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I've got a lot of 7x2 joists left over from a previous project. Now I have a new ceiling to put up but they require only 5x2 joists, so I'm thinking of trimming the 7x2 so as not to have them go to waste.

Would trimming a 7x2 to a 5x2 (or reducing the height by whatever amount) give the same structural performance as off-the-shelf 5x2s?

  • Where are you that lumber is described in those sizes? Is that inches? – isherwood Oct 15 at 20:31
  • Yes, those are inches. I'm in the UK but used inches just for familiarity (I'm assuming most visitors on here are from America). The actual sizes of the joists are 47mm x 122mm and 47mm x 170mm C24 grade. – JamesDean Oct 15 at 20:43
  • They'd be rough equivalents of two-by-sixes and two-by-eights. – isherwood Oct 15 at 20:46
  • Please take the tour so you're familiar with our routine. – isherwood Oct 15 at 20:47
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Yes, lumber cut to a smaller dimension is essentially the same as lumber cut to that size at the mill.

  • Common sense told me it would be the case but given they are 'c24' graded, I didn't know if I'd be changing its properties if I shaved off 2 inches. – JamesDean Oct 15 at 20:40
  • Grade is independent of size, in my experience. – isherwood Oct 15 at 20:48
  • @isherwood Yes, lumber grades vary by size of lumber and location of use. A 2x6 for “Light Framing” is graded differently than a 4x10 for a “Beam”. For the same stress loads, a 2x6 might be “standard and better” or a “#2 and better”, while a 4x10 beam may need to be “Select” or a “Dense” for the same stress loads. – Lee Sam Oct 15 at 21:44
  • Yes, but that type of beam isn't in common use on a residential jobsite. We're talking about two-by in this case. – isherwood Oct 16 at 12:48
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I would not trim the lumber down. Your ceiling joists that call for 5x2 are just that, ceiling joists. If there was a floor above they would be floor joists from above and then they would have a greater dimension.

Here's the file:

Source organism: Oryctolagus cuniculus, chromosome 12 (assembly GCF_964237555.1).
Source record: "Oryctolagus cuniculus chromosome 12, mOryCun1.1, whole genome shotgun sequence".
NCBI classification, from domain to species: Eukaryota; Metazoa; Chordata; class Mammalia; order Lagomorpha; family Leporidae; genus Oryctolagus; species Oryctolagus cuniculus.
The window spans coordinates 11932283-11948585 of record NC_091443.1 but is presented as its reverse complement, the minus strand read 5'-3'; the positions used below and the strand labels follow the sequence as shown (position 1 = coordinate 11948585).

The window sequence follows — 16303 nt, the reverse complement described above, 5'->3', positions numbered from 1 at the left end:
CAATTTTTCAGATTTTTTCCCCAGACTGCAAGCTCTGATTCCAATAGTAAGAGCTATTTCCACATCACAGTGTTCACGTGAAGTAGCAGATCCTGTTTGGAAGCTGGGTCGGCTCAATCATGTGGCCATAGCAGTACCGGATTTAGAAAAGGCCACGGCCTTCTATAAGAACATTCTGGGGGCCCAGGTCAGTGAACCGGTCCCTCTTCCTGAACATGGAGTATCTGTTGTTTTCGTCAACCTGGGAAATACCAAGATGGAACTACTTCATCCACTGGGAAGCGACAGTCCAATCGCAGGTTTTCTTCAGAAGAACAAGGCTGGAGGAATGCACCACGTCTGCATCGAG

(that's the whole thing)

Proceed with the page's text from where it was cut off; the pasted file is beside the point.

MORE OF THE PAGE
Given that we've established that this ceiling will not have a floor above it I see no reason for cutting - just leave them as 7x2 and set them so that the bottom edge is where you want ceiling to be.

If the extra height of the ceiling joists interferes with the top of say the rafters (i.e. underside of the roof sheathing) then you simply need to trim off the top corners accordingly.

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  • Is your suggestion not to trim the lumber a practical one because they are just ceiling joists? If I did decide to cut them to 5x2, would they still be structurally identical to regular 5x2s? – JamesDean Oct 15 at 21:14
  • My comment is based upon not wasting extra rigidity for your ceiling that you get basically for free. There could be some sacrifice in strength depending upon how ideal the saw mill ripped the 7x2's out of the log. Your ideal dimensional lumber would have the annual ring pattern as parallel to the wide dimension of the timber as possible. If your 7x2s are ripped where this parallel pattern is mostly across the timber then cutting them down has no sacrifice. On the other hand as you get closer and closer to the middle of the log the ring pattern will be in crescent patterns when (continued) – Michael Karas Oct 15 at 21:53
  • (continued from above) viewed from the end of the timber. In the extreme case of this you would ideally need to cut down your timbers by removing an equal amount from each edge. – Michael Karas Oct 15 at 21:55
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I agree with Isherwood that lumber custom trimmed to a smaller size will have the same strength as lumber milled at a mill site...generally.

There is a limit to this method in size and location of use, but probably doesn’t affect you in this location or size of material. (I’d be careful not to leave a large knot on the edge of the member after trimming it down.)

However, I also agree with @Michael Karas that you could use the slightly larger lumber (if space allows) and just trim the members where necessary to fit, (as long as they are not trimmed smaller than the matching members).

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